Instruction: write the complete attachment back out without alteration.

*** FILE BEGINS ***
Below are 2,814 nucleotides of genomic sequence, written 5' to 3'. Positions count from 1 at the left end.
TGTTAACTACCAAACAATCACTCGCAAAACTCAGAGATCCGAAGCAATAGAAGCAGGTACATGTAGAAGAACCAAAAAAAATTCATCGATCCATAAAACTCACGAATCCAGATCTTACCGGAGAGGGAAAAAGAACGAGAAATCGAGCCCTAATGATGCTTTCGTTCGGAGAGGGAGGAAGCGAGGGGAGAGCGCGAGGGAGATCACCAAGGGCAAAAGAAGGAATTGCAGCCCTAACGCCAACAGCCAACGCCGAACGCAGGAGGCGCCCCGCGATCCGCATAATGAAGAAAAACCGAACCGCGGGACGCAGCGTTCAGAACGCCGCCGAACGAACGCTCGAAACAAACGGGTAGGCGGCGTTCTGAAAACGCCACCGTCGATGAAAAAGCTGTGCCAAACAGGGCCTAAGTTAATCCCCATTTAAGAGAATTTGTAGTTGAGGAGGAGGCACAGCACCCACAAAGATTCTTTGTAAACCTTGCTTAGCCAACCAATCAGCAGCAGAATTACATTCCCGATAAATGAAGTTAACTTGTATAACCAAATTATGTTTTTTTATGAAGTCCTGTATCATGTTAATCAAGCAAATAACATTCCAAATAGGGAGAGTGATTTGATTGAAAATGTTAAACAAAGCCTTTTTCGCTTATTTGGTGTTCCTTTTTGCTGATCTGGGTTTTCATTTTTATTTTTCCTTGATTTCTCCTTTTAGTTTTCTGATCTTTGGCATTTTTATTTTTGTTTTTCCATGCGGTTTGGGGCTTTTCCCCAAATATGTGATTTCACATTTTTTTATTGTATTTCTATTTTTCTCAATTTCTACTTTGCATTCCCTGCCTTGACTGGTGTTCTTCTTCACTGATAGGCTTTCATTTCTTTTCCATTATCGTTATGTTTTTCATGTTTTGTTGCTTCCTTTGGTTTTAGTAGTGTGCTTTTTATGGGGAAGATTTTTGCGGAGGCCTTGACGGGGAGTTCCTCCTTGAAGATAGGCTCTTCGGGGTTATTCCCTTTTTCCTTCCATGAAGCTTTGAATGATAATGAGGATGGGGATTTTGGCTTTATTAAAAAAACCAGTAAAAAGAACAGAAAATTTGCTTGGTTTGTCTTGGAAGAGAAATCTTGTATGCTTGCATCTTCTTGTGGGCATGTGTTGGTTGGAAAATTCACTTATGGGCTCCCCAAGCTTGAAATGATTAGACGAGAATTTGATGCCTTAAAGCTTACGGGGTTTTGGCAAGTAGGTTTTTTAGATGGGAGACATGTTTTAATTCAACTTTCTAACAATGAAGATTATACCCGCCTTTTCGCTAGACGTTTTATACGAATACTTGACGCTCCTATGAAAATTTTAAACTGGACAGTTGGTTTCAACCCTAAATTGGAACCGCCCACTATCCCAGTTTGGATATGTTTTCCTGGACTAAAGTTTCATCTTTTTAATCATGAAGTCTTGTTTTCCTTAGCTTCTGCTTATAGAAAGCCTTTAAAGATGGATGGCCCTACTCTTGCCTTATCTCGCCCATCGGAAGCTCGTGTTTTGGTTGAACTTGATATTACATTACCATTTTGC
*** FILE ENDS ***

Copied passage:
Below are 2,814 nucleotides of genomic sequence, written 5' to 3'. Positions count from 1 at the left end.
TGTTAACTACCAAACAATCACTCGCAAAACTCAGAGATCCGAAGCAATAGAAGCAGGTACATGTAGAAGAACCAAAAAAAATTCATCGATCCATAAAACTCACGAATCCAGATCTTACCGGAGAGGGAAAAAGAACGAGAAATCGAGCCCTAATGATGCTTTCGTTCGGAGAGGGAGGAAGCGAGGGGAGAGCGCGAGGGAGATCACCAAGGGCAAAAGAAGGAATTGCAGCCCTAACGCCAACAGCCAACGCCGAACGCAGGAGGCGCCCCGCGATCCGCATAATGAAGAAAAACCGAACCGCGGGACGCAGCGTTCAGAACGCCGCCGAACGAACGCTCGAAACAAACGGGTAGGCGGCGTTCTGAAAACGCCACCGTCGATGAAAAAGCTGTGCCAAACAGGGCCTAAGTTAATCCCCATTTAAGAGAATTTGTAGTTGAGGAGGAGGCACAGCACCCACAAAGATTCTTTGTAAACCTTGCTTAGCCAACCAATCAGCAGCAGAATTACATTCCCGATAAATGAAGTTAACTTGTATAACCAAATTATGTTTTTTTATGAAGTCCTGTATCATGTTAATCAAGCAAATAACATTCCAAATAGGGAGAGTGATTTGATTGAAAATGTTAAACAAAGCCTTTTTCGCTTATTTGGTGTTCCTTTTTGCTGATCTGGGTTTTCATTTTTATTTTTCCTTGATTTCTCCTTTTAGTTTTCTGATCTTTGGCATTTTTATTTTTGTTTTTCCATGCGGTTTGGGGCTTTTCCCCAAATATGTGATTTCACATTTTTTTATTGTATTTCTATTTTTCTCAATTTCTACTTTGCATTCCCTGCCTTGACTGGTGTTCTTCTTCACTGATAGGCTTTCATTTCTTTTCCATTATCGTTATGTTTTTCATGTTTTGTTGCTTCCTTTGGTTTTAGTAGTGTGCTTTTTATGGGGAAGATTTTTGCGGAGGCCTTGACGGGGAGTTCCTCCTTGAAGATAGGCTCTTCGGGGTTATTCCCTTTTTCCTTCCATGAAGCTTTGAATGATAATGAGGATGGGGATTTTGGCTTTATTAAAAAAACCAGTAAAAAGAACAGAAAATTTGCTTGGTTTGTCTTGGAAGAGAAATCTTGTATGCTTGCATCTTCTTGTGGGCATGTGTTGGTTGGAAAATTCACTTATGGGCTCCCCAAGCTTGAAATGATTAGACGAGAATTTGATGCCTTAAAGCTTACGGGGTTTTGGCAAGTAGGTTTTTTAGATGGGAGACATGTTTTAATTCAACTTTCTAACAATGAAGATTATACCCGCCTTTTCGCTAGACGTTTTATACGAATACTTGACGCTCCTATGAAAATTTTAAACTGGACAGTTGGTTTCAACCCTAAATTGGAACCGCCCACTATCCCAGTTTGGATATGTTTTCCTGGACTAAAGTTTCATCTTTTTAATCATGAAGTCTTGTTTTCCTTAGCTTCTGCTTATAGAAAGCCTTTAAAGATGGATGGCCCTACTCTTGCCTTATCTCGCCCATCGGAAGCTCGTGTTTTGGTTGAACTTGATATTACATTACCATTTTGC